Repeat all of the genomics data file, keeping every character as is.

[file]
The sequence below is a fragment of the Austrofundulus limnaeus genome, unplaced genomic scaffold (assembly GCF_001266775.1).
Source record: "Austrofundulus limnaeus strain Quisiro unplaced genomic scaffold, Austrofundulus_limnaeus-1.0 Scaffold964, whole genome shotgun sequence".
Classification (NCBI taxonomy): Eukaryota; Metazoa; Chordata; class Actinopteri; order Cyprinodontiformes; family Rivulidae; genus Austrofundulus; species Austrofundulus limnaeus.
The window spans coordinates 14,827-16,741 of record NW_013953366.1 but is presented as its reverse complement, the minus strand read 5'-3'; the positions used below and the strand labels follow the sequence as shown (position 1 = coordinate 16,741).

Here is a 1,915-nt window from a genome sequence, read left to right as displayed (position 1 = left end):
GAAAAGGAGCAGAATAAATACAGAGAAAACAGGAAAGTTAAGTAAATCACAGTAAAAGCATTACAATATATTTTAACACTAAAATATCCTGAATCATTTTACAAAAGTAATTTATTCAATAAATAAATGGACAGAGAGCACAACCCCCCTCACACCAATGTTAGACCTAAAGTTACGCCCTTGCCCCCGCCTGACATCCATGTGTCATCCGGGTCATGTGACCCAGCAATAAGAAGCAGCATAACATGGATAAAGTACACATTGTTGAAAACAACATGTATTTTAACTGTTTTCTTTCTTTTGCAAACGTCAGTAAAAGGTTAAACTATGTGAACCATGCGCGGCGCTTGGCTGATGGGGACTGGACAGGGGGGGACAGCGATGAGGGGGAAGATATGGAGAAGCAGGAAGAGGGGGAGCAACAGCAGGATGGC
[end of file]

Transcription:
The sequence below is a fragment of the Austrofundulus limnaeus genome, unplaced genomic scaffold (assembly GCF_001266775.1).
Source record: "Austrofundulus limnaeus strain Quisiro unplaced genomic scaffold, Austrofundulus_limnaeus-1.0 Scaffold964, whole genome shotgun sequence".
Classification (NCBI taxonomy): Eukaryota; Metazoa; Chordata; class Actinopteri; order Cyprinodontiformes; family Rivulidae; genus Austrofundulus; species Austrofundulus limnaeus.
The window spans coordinates 14,827-16,741 of record NW_013953366.1 but is presented as its reverse complement, the minus strand read 5'-3'; the positions used below and the strand labels follow the sequence as shown (position 1 = coordinate 16,741).

Here is a 1,915-nt window from a genome sequence, read left to right as displayed (position 1 = left end):
GAAAAGGAGCAGAATAAATACAGAGAAAACAGGAAAGTTAAGTAAATCACAGTAAAAGCATTACAATATATTTTAACACTAAAATATCCTGAATCATTTTACAAAAGTAATTTATTCAATAAATAAATGGACAGAGAGCACAACCCCCCTCACACCAATGTTAGACCTAAAGTTACGCCCTTGCCCCCGCCTGACATCCATGTGTCATCCGGGTCATGTGACCCAGCAATAAGAAGCAGCATAACATGGATAAAGTACACATTGTTGAAAACAACATGTATTTTAACTGTTTTCTTTCTTTTGCAAACGTCAGTAAAAGGTTAAACTATGTGAACCATGCGCGGCGCTTGGCTGATGGGGACTGGACAGGGGGGGACAGCGATGAGGGGGAAGATATGGAGAAGCAGGAAGAGGGGGAGCAACAGCAGGATGGC